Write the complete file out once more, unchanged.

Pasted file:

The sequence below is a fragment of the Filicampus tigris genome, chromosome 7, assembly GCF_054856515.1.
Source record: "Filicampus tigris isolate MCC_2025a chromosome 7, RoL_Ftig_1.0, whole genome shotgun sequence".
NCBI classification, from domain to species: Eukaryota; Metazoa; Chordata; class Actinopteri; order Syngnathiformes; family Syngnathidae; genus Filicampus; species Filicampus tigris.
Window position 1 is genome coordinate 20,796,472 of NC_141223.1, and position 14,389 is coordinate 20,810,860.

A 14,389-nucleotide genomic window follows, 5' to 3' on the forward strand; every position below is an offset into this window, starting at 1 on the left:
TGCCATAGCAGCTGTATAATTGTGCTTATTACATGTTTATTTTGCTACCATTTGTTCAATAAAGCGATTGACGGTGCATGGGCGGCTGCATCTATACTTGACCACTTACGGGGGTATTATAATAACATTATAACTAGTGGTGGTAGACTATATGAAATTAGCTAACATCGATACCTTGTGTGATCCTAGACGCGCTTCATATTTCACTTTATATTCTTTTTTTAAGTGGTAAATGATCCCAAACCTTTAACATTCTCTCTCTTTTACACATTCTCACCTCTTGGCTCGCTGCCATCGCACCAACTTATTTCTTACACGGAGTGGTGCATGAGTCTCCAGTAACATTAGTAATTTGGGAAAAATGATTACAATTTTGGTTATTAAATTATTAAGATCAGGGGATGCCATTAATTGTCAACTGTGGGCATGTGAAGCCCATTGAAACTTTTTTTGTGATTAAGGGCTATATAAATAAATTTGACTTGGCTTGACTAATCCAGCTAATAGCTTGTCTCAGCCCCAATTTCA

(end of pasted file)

The sequence below is a fragment of the Filicampus tigris genome, chromosome 7, assembly GCF_054856515.1.
Source record: "Filicampus tigris isolate MCC_2025a chromosome 7, RoL_Ftig_1.0, whole genome shotgun sequence".
NCBI classification, from domain to species: Eukaryota; Metazoa; Chordata; class Actinopteri; order Syngnathiformes; family Syngnathidae; genus Filicampus; species Filicampus tigris.
Window position 1 is genome coordinate 20,796,472 of NC_141223.1, and position 14,389 is coordinate 20,810,860.

A 14,389-nucleotide genomic window follows, 5' to 3' on the forward strand; every position below is an offset into this window, starting at 1 on the left:
TGCCATAGCAGCTGTATAATTGTGCTTATTACATGTTTATTTTGCTACCATTTGTTCAATAAAGCGATTGACGGTGCATGGGCGGCTGCATCTATACTTGACCACTTACGGGGGTATTATAATAACATTATAACTAGTGGTGGTAGACTATATGAAATTAGCTAACATCGATACCTTGTGTGATCCTAGACGCGCTTCATATTTCACTTTATATTCTTTTTTTAAGTGGTAAATGATCCCAAACCTTTAACATTCTCTCTCTTTTACACATTCTCACCTCTTGGCTCGCTGCCATCGCACCAACTTATTTCTTACACGGAGTGGTGCATGAGTCTCCAGTAACATTAGTAATTTGGGAAAAATGATTACAATTTTGGTTATTAAATTATTAAGATCAGGGGATGCCATTAATTGTCAACTGTGGGCATGTGAAGCCCATTGAAACTTTTTTTGTGATTAAGGGCTATATAAATAAATTTGACTTGGCTTGACTAATCCAGCTAATAGCTTGTCTCAGCCCCAATTTCA